More from Roger Ebert (Chicago Sun-Times), Todd Gilchrist (Cinematical), Mike Goodridge (Screen), Tim Grierson, Ambrose Heron, Kirk Honeycutt (Hollywood Reporter), Anna Keir (Independent), Glenn Kenny (here in The Notebook), Todd McCarthy (Variety), Mark Monahan (Telegraph), Anita Singh (Telegraph), Brandon Lee Tenney (FirstShowing), Anne Thompson and ST VanAirsdale (Movieline). John Anderson talks with Cameron for the NYT and Tatiana Siegel reports on his plans for Variety: "As he eyes a return to outer space for Avatar sequels, James Cameron appears to be heading to inner space by putting Fantastic Voyage on the front burner." Krista Smith interviews Cameron for Vanity Fair.
"What Jeff Bridges pulled off as a joke in The Big Lebowski, lazing like a walrus, he does seriously in Crazy Heart," writes David Denby in the New Yorker. "[T]he movie needs more plot, more complication, more conflict... If ever a movie demonstrated how country music emerges from private sorrows, this is it. But something can always be done to make a movie better." Alonso Duralde for IFC: "Crazy Heart won't surprise you in the least, but if you're looking for what you think it offers, rest assured you'll find it there." Ella Taylor profiles Bridges for LA Weekly and Melinda Newman talks with him for Hitfix.
"There’s a new subgenre of prestige pics delving into underappreciated women of history, featuring young starlets hunting for Oscar glory by strapping on corsets like their male movie counterparts often strap on body armour," writes Roderick Heath at Ferdy on Films. "The Young Victoria seemed primed to be a strong successor, offering the up-and-coming Emily Blunt a meaty, attention-grabbing role as the monarch who gave her name to an entire era and way of life, and yet who remains largely a cipher in the public imagination, a tubby old lady speaking about herself in the collective pronoun." But "we are only mildly amused." Interviews with Blunt: Emma Rosenblum (New York), David Poland (video) and Allison Williams (TONY). Kyle Buchanan talks with Rupert Friend for Movieline.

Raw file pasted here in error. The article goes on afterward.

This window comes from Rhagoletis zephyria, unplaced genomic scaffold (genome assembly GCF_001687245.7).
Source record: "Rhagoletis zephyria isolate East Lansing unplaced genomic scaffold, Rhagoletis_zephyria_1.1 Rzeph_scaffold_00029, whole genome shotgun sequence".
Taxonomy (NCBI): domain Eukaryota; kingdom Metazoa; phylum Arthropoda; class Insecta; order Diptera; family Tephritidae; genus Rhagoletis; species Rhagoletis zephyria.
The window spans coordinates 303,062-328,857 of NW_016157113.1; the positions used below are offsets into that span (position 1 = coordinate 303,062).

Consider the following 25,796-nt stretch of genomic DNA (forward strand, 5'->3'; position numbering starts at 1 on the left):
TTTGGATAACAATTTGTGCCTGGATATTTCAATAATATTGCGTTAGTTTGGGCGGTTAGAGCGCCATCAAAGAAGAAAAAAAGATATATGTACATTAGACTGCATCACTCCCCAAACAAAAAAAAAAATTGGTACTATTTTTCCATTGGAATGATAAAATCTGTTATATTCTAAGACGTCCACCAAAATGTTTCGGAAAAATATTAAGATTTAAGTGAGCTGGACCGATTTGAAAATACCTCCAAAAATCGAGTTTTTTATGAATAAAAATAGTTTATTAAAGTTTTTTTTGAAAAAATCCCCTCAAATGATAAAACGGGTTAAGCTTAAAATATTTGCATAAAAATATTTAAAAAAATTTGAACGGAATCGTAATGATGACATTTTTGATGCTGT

"Believe me, no one was more surprised than myself not to have hated this movie." Glenn Kenny on Nine. The Guardian's Xan Brooks talks with Daniel Day-Lewis.
OPENING DECEMBER 25
"The MPAA has embarrassed itself an untold number of times over the years for its prudish attitude toward sex and its wildly permissive attitude toward violence," writes the LAT's Patrick Goldstein. "But what's it's done to Nancy Meyers's upcoming comedy, It's Complicated, is perhaps the ratings board's biggest boneheaded move yet. According to a story by my colleague, Steven Zeitchik, the MPAA has given Meyers's fluffy comedy about a middle-aged love triangle an R rating because Meryl Streep and Steve Martin's (who star in the film along with Alec Baldwin) characters are seen sharing a joint while on a date."
At any rate, Screen's Mike Goodridge finds that "Meyers's latest confection is like a rich dessert that tastes good to start with but gradually leaves you feeling overstuffed." For Variety's Todd McCarthy, it's "a cloying, self-satisfied, occasionally funny farce about an extramarital affair between formerly married fiftysomethings."